Wednesday, November 4, 2009

Mad Men: Back, and to the Left

To this spoiler-rich video summary of the penultimate episode of the current Mad Men season I will add the observation that its Betty-Don interaction can be construed as a vindication of blaming women for men's bad behavior.*

Consider that for all of seasons one and two, and continuing well into the episode previous to this one ("The Gypsy and the Hobo"), Don has been lying and philandering ceaselessly, treating his marriage vows in the same way that Dick Cheney treats the law. Betty has suspected this, she has at times known this, but she has stayed at Don's side, albeit less than happily.

Then comes "The Gypsy and the Hobo," the central drama of which was Don's complete, or nearly complete, self-revelation to Betty: he gave her a detailed account of his former name, his decidedly unheroic exit from the army, his previous marriage, such as it was. He let loose all his secrets, looking shaken and deflated as he did so.

Thus Don lost his mystique; the truth set him free in a way that years of flagrant philandering, lying, and scheming never did. Just one episode later -- just a few conversations later, really -- Betty is seen hiding away with another man, kissing him, cementing a new romantic bond, daydreaming of different ways of living, talking marriage. Disenchanted with Don -- mirrored by the larger society's sudden disenchantment based on seminal events in Dallas, November 1963 -- she matter-of-factly informs Don that she no longer loves him. To all appearances their marriage is over, and she's most of the way to a new man who looks the part but about whom she knows little.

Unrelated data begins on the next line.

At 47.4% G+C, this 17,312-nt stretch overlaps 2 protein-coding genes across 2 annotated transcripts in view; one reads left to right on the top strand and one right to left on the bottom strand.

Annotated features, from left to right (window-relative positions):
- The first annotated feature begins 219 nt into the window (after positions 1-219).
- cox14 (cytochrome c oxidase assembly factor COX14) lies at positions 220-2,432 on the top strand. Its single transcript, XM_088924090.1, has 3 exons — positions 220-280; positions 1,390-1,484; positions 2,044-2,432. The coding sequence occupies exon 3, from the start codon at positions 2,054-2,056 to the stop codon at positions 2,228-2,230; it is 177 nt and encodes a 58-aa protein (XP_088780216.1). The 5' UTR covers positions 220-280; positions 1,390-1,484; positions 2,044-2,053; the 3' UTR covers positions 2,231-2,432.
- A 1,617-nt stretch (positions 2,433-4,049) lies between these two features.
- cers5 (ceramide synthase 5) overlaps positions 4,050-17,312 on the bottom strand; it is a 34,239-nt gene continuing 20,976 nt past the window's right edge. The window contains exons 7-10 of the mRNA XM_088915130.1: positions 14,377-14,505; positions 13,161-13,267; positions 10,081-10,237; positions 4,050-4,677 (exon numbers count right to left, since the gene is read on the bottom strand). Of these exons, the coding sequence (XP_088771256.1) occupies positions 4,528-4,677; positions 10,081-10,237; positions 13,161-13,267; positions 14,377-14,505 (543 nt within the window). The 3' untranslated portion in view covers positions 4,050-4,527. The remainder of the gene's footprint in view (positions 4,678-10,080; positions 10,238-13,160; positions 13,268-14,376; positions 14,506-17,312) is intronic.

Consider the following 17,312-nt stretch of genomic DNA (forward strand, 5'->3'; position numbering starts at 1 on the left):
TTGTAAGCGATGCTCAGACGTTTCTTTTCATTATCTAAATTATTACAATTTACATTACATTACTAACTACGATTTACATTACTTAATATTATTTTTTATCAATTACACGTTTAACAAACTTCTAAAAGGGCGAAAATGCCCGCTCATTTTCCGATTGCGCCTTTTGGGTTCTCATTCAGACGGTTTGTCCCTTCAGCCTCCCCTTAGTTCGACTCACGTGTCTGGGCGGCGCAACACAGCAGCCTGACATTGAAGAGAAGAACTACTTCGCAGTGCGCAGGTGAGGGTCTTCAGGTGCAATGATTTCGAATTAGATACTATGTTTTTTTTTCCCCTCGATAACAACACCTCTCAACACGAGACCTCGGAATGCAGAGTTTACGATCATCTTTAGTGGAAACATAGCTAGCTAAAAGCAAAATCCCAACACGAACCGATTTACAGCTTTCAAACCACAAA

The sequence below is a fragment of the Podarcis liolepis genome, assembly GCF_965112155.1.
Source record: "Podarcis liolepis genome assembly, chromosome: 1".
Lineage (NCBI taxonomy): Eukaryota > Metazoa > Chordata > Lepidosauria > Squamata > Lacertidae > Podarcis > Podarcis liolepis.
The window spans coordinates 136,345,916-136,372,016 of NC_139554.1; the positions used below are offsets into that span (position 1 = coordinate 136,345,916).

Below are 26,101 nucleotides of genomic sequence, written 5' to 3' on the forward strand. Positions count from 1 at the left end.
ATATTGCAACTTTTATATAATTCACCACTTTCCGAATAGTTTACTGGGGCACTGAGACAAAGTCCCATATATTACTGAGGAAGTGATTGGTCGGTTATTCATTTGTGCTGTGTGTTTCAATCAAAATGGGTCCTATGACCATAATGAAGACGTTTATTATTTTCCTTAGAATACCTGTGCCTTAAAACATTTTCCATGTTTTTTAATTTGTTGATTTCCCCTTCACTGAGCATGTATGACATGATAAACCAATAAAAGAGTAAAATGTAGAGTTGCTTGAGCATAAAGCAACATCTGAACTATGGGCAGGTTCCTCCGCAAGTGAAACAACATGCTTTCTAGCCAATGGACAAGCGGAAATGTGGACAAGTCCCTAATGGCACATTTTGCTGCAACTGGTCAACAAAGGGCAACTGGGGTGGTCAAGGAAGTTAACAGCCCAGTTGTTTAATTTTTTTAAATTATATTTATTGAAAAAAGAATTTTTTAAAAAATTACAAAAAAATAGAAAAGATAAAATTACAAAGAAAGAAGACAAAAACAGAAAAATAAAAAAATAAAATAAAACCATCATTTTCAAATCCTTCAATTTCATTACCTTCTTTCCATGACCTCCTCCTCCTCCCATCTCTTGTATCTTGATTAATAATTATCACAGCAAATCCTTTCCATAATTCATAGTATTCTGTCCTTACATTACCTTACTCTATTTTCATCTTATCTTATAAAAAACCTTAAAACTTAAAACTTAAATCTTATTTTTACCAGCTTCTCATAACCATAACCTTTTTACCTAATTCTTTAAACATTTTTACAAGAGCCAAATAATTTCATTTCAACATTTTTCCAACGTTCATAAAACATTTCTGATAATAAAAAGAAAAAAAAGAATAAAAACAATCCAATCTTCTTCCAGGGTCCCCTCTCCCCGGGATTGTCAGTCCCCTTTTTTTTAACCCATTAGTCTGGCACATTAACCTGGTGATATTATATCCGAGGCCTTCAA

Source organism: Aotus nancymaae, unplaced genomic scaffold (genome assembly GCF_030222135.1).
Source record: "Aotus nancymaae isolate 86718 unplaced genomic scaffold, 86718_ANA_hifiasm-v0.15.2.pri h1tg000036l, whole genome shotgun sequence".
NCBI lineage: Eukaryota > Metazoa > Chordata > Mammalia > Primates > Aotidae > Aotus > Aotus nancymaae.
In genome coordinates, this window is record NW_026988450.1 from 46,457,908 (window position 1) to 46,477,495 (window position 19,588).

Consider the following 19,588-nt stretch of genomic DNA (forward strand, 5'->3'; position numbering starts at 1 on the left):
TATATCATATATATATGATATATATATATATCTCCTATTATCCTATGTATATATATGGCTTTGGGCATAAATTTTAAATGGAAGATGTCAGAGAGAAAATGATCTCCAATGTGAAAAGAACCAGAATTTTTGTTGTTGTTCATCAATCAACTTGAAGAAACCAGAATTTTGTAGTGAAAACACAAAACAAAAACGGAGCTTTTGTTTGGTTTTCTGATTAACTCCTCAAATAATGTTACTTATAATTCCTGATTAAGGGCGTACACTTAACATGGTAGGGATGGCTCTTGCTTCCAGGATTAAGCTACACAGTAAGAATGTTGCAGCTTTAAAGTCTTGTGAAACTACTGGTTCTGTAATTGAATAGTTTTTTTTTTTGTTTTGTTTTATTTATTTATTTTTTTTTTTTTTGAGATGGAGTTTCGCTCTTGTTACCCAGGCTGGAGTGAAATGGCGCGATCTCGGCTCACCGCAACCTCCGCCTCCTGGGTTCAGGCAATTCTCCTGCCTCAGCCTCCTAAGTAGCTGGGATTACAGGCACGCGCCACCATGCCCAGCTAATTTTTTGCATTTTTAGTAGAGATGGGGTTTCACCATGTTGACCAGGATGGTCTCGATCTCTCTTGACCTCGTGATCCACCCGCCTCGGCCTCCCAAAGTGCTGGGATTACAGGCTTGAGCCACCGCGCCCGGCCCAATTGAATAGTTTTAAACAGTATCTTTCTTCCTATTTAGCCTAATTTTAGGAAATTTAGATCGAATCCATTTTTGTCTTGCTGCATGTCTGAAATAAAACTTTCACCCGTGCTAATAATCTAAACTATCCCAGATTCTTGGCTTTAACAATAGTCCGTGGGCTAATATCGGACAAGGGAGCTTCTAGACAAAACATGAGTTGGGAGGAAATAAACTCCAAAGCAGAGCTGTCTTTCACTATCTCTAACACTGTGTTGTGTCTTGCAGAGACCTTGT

One wonders if she'll be in much the same state with this second husband a few years down the line.

What would a Don Draper learn from this? Lie and cheat without serious consequences for years, but tell the whole truth -- unburden your darkest secrets, pierce the veil of mystery -- and everything falls apart. The truth, and truth's vulnerability, kills faster than a magic bullet.

* Note I said "can be construed as ...", which is not the same as "I believe ... " or even "the writer believes ... " I don't know what to believe, and I don't read minds. Not well, anyway.


Mad man said...

Strange thing that Betty falls into the arms of a man working in politics. This is surely more secrets to come. And bad ones...

I am really waiting for next episode now.

Dale said...

Mm, me too. I speak as though I have some notion of what will happen next, but of course, I have no idea. This show swerves its own course, and deliciously so.